PowerRequestMaximum
    }

    const int POWER_REQUEST_CONTEXT_VERSION = 0;
    const int POWER_REQUEST_CONTEXT_SIMPLE_STRING = 0x1;
    const int POWER_REQUEST_CONTEXT_DETAILED_STRING = 0x2;

    // Availablity Request Structures
    // Note:  Windows defines the POWER_REQUEST_CONTEXT structure with an
    // internal union of SimpleReasonString and Detailed information.
    // To avoid runtime interop issues, this version of 
    // POWER_REQUEST_CONTEXT only supports SimpleReasonString.  
    // To use the detailed information,
    // define the PowerCreateRequest function with the first 
    // parameter of type POWER_REQUEST_CONTEXT_DETAILED.
    [StructLayout(LayoutKind.Sequential, CharSet = CharSet.Unicode)]
    public struct POWER_REQUEST_CONTEXT
    {
        public UInt32 Version;
        public UInt32 Flags;
        [MarshalAs(UnmanagedType.LPWStr)]
        public string
            SimpleReasonString;
    }

    [StructLayout(LayoutKind.Sequential)]
    public struct PowerRequestContextDetailedInformation
    {
        public IntPtr LocalizedReasonModule;
        public UInt32 LocalizedReasonId;
        public UInt32 ReasonStringCount;
        [MarshalAs(UnmanagedType.LPWStr)]
        public string[] ReasonStrings;
    }

    [StructLayout(LayoutKind.Sequential, CharSet = CharSet.Unicode)]
    public struct POWER_REQUEST_CONTEXT_DETAILED
    {
        public UInt32 Version;
        public UInt32 Flags;
        public PowerRequestContextDetailedInformation DetailedInformation;
    }
    #endregion



    /// <summary>
    /// Prevent screensaver, display dimming and power saving. This function wraps PInvokes on Win32 API. 
    /// </summary>
    /// <param name="enableConstantDisplayAndPower">True to get a constant display and power - False to clear the settings</param>
    private void EnableConstantDisplayAndPower(bool enableConstantDisplayAndPower)
    {
        if (enableConstantDisplayAndPower)
        {
            // Set up the diagnostic string
            _PowerRequestContext.Version = POWER_REQUEST_CONTEXT_VERSION;
            _PowerRequestContext.Flags = POWER_REQUEST_CONTEXT_SIMPLE_STRING;
            _PowerRequestContext.SimpleReasonString = "Continuous measurement"; // your reason for changing the power settings;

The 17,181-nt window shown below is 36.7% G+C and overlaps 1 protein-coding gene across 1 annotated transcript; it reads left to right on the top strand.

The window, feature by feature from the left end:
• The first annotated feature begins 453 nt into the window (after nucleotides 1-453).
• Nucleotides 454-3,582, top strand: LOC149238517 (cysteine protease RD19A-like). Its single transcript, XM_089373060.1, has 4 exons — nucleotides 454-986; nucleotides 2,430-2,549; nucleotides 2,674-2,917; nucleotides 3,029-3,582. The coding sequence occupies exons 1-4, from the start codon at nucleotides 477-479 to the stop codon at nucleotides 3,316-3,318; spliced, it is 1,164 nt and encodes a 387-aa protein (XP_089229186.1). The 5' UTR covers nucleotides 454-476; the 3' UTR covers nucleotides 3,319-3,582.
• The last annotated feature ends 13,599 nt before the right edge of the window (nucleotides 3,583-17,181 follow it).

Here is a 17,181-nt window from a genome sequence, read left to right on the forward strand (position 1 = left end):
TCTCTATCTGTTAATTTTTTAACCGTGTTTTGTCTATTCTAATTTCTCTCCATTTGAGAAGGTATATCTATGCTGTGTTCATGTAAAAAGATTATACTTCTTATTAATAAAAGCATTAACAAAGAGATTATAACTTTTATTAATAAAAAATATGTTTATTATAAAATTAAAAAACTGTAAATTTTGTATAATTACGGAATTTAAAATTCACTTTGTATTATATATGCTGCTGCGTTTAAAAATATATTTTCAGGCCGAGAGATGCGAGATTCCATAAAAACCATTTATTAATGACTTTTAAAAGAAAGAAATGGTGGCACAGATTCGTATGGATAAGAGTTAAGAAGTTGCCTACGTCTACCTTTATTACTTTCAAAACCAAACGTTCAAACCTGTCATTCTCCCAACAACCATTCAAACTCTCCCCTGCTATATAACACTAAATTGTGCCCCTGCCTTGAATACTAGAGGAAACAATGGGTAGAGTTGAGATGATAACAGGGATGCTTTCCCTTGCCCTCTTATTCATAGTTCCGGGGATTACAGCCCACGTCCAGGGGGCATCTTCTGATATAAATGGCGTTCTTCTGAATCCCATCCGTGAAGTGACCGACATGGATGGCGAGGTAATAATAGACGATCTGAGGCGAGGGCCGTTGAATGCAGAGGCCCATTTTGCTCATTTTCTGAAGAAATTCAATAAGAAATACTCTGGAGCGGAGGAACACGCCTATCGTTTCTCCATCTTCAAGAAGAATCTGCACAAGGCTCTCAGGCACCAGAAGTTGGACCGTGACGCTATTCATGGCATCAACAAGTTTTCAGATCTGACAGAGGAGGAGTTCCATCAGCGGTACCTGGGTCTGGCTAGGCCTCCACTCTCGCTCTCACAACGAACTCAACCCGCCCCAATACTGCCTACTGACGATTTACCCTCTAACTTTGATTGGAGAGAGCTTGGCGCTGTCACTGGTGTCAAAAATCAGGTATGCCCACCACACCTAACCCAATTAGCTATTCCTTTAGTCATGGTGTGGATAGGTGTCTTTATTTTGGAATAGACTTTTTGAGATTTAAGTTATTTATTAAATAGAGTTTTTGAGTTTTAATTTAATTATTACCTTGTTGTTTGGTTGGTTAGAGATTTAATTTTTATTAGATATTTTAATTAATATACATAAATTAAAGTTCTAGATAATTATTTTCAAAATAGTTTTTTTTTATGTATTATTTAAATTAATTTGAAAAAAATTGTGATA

// Create the request, get a handle
            _PowerRequest = PowerCreateRequest(ref _PowerRequestContext);

            // Set the request
            PowerSetRequest(_PowerRequest, PowerRequestType.PowerRequestSystemRequired);
            PowerSetRequest(_PowerRequest, PowerRequestType.PowerRequestDisplayRequired);
        }
        else
        {
            // Clear the request
            PowerClearRequest(_PowerRequest, PowerRequestType.PowerRequestSystemRequired);
            PowerClearRequest(_PowerRequest, PowerRequestType.PowerRequestDisplayRequired);

            CloseHandle(_PowerRequest);
        }
    }
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It's different for Vista/Win2008 and XP, see this article:

http://msdn.microsoft.com/en-us/magazine/cc163386.aspx

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Using PowerCreateRequest, PowerSetRequest, and PowerClearRequest functions is the preferred method. Details and sample code (C/C#) are inside http://msdn.microsoft.com/en-us/library/windows/hardware/gg463205.aspx

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How about waking it back up if it goes to sleep?

http://www.enterprisenetworksandservers.com/monthly/art.php?1049

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Not possible, i have to disable a wifi-device before the computer goes to sleep. Otherwise the device will become unusable when i wake the computer up again. Intel is slow with win7 drivers :( –  ping Mar 10 '09 at 7:53

The same technique applies as for preventing the screensaver should be used. See http://stackoverflow.com/questions/463813/programmatically-prevent-windows-screensaver-from-starting.

Note that some security settings can override this (forcing computers to lock after a certain time is one).